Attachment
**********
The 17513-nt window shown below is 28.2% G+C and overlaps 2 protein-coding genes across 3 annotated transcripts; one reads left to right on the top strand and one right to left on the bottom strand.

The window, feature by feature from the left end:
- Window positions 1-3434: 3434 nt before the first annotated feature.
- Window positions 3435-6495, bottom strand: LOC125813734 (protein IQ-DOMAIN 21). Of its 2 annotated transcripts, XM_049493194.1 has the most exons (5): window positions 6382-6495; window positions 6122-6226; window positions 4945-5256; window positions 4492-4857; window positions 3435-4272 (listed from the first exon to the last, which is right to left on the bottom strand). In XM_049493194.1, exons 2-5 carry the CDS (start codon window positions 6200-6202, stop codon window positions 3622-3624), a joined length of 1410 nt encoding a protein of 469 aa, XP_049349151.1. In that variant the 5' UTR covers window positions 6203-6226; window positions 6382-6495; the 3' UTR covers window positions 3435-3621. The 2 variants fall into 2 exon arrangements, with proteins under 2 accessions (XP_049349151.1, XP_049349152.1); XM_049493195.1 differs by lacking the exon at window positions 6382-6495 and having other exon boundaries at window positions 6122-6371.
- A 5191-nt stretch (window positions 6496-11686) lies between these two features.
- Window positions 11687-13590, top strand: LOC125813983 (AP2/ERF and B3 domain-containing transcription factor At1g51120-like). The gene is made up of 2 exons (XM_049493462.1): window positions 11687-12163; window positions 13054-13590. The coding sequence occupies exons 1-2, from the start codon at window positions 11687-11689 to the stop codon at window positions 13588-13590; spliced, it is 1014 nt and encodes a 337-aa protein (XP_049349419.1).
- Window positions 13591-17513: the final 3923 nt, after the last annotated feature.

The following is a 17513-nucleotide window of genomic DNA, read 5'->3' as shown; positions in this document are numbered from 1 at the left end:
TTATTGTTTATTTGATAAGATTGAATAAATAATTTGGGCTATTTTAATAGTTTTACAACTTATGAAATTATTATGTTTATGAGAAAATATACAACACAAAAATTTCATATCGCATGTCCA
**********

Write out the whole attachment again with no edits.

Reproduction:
The 17513-nt window shown below is 28.2% G+C and overlaps 2 protein-coding genes across 3 annotated transcripts; one reads left to right on the top strand and one right to left on the bottom strand.

The window, feature by feature from the left end:
- Window positions 1-3434: 3434 nt before the first annotated feature.
- Window positions 3435-6495, bottom strand: LOC125813734 (protein IQ-DOMAIN 21). Of its 2 annotated transcripts, XM_049493194.1 has the most exons (5): window positions 6382-6495; window positions 6122-6226; window positions 4945-5256; window positions 4492-4857; window positions 3435-4272 (listed from the first exon to the last, which is right to left on the bottom strand). In XM_049493194.1, exons 2-5 carry the CDS (start codon window positions 6200-6202, stop codon window positions 3622-3624), a joined length of 1410 nt encoding a protein of 469 aa, XP_049349151.1. In that variant the 5' UTR covers window positions 6203-6226; window positions 6382-6495; the 3' UTR covers window positions 3435-3621. The 2 variants fall into 2 exon arrangements, with proteins under 2 accessions (XP_049349151.1, XP_049349152.1); XM_049493195.1 differs by lacking the exon at window positions 6382-6495 and having other exon boundaries at window positions 6122-6371.
- A 5191-nt stretch (window positions 6496-11686) lies between these two features.
- Window positions 11687-13590, top strand: LOC125813983 (AP2/ERF and B3 domain-containing transcription factor At1g51120-like). The gene is made up of 2 exons (XM_049493462.1): window positions 11687-12163; window positions 13054-13590. The coding sequence occupies exons 1-2, from the start codon at window positions 11687-11689 to the stop codon at window positions 13588-13590; spliced, it is 1014 nt and encodes a 337-aa protein (XP_049349419.1).
- Window positions 13591-17513: the final 3923 nt, after the last annotated feature.

The following is a 17513-nucleotide window of genomic DNA, read 5'->3' as shown; positions in this document are numbered from 1 at the left end:
TTATTGTTTATTTGATAAGATTGAATAAATAATTTGGGCTATTTTAATAGTTTTACAACTTATGAAATTATTATGTTTATGAGAAAATATACAACACAAAAATTTCATATCGCATGTCCA